Monday, 2 March 2015

Through Lent with Vaughan Williams (13):
On Wenlock Edge, 1, ‘On Wenlock Edge’

Wilderhope Manor, on Wenlock Edge, Shropshire … here I was first introduced to the music of Vaughan Williams (Photograph: Graham Taylor. Licensed under CC BY-SA 2.0 via Wikimedia Commons)

Patrick Comerford

For my reflections and devotions during Lent this year, each day I am reflecting on and invite you to listen to a piece of music or a hymn set to a tune by the great English composer, Ralph Vaughan Williams (1872-1958).

For the rest of this week, I intend listening to On Wenlock Edge, a setting by Vaughan Williams of six poems from AE Housman’s Shropshire Lad.

I wrote over the past few days that I was first introduced to the music of Vaughan Williams when I was a 19-year-old and while I was spending some days in Shropshire.

I was staying in Wilderhope Manor, a 16th-century Elizabethan manor house on Wenlock Edge, seven miles south-west of Much Wenlock, seven miles east of Church Stretton. Wilderhope Manor was built in 1585 for Francis Smallman. The house was in a poor state and uninhabited when it was bought in 1936 by the WA Cadbury Trust and opened as a youth hostel in 1937. Many of the original features, including the oaken stairways, oak spiral stairs and plaster ceilings have survived.

In the early 1970s, although I had little musical education and no musical background, I was interested in English folk music, and I was enjoying the way it was being interpreted by folk rock bands such as I was enjoying the music of English folk rock bands such as Steeleye Span, Pentangle, Fairport Convention, Lindsifarne and Jethro Thull.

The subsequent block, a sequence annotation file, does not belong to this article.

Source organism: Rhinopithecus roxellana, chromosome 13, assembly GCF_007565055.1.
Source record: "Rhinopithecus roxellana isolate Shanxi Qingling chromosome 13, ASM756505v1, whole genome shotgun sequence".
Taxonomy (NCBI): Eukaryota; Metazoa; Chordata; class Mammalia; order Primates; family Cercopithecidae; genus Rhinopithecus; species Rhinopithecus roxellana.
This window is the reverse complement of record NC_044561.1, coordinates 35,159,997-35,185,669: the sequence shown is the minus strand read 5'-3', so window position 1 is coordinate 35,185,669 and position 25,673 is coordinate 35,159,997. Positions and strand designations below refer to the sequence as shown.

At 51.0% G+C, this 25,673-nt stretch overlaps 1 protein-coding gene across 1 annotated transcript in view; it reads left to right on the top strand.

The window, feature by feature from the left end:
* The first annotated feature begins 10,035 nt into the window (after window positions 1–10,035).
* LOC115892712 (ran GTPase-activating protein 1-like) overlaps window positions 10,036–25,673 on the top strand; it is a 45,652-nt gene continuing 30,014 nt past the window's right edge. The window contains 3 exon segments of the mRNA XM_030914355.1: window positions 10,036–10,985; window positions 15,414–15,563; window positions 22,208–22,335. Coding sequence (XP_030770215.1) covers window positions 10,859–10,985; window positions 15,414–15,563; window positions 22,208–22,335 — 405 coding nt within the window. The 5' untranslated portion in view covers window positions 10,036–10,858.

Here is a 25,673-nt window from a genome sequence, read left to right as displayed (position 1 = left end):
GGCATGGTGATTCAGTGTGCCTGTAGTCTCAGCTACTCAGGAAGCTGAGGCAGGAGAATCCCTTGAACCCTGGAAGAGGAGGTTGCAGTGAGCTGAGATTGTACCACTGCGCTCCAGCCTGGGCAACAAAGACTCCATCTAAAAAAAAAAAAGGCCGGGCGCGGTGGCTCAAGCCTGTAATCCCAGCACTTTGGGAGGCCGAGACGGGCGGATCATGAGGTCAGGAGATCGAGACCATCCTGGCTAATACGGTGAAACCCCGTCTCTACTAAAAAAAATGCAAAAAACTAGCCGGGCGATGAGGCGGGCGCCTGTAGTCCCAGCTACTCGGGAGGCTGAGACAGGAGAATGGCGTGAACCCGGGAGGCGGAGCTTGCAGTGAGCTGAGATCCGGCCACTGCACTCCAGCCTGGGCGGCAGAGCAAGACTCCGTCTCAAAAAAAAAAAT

That interest drew the suggestion while I was staying in Wilderhope Manor that I should listen to the music of Vaughan Williams, and, as I was staying on Wenlock Edge in rural Shropshire, that I should listen to On Wenlock Edge and read Housman’s Shropshire Lad.

This became my first memorable introduction to the great English composers. I spent some time on Wenlock Edge and visiting the neighbouring villages before hitch-hiking back to Lichfield – a journey of about 50 miles.

Back in Lichfield, I experienced a self-defining moment in the chapel of Saint John’s Hospital, and was invited for the first time to the Folk Masses in the Dominican Retreat Centre at Spode House, near Rugeley, about six miles north of Lichfield.

Ever since, I have associated the music of Vaughan Williams, especially his setting of On Wenlock Edge, with my understanding of my own spiritual growth and development.

This morning [2 March 2015], I am listening to ‘On Wenlock Edge,’ the first of the six settings by Vaughan Williams of these poems by AE Housman (1859-1936), published in March 1896.

Alfred Edward Housman was born at Fockbury, near Bromsgrove in Worcestershire, on 26 March 1859, the eldest child of Sarah and Edward Housman. His mother died on his twelfth birthday, and the anguished created by this cruel coincidence, led to strong questioning of his Christian faith, although he did not abandon the idea of a God.

Housman studied Classics at Saint John’s College, Oxford, and was Professor of Greek and Latin, University College, London (1892), Kennedy Professor of Latin at Cambridge (1911), and a Fellow of Trinity College Cambridge, where Vaughan Williams had been an undergraduate from 1892 to 1895. He died on 30 April 1936.

In reacting to the Boer War, in which his brother Herbert was killed, Housman also anticipated the horror and futility of World War I, and his poems would find fresh relevance of with the outbreak of World War I.

His landscape is a mythical, idealised Shropshire, similar to the Wessex of the novels of Thomas Hardy. His dominant themes are love, and a post-industrial pastoral nostalgia, infused with expressions of disillusionment at the sacrifice of the young soldiers going to war, never to return.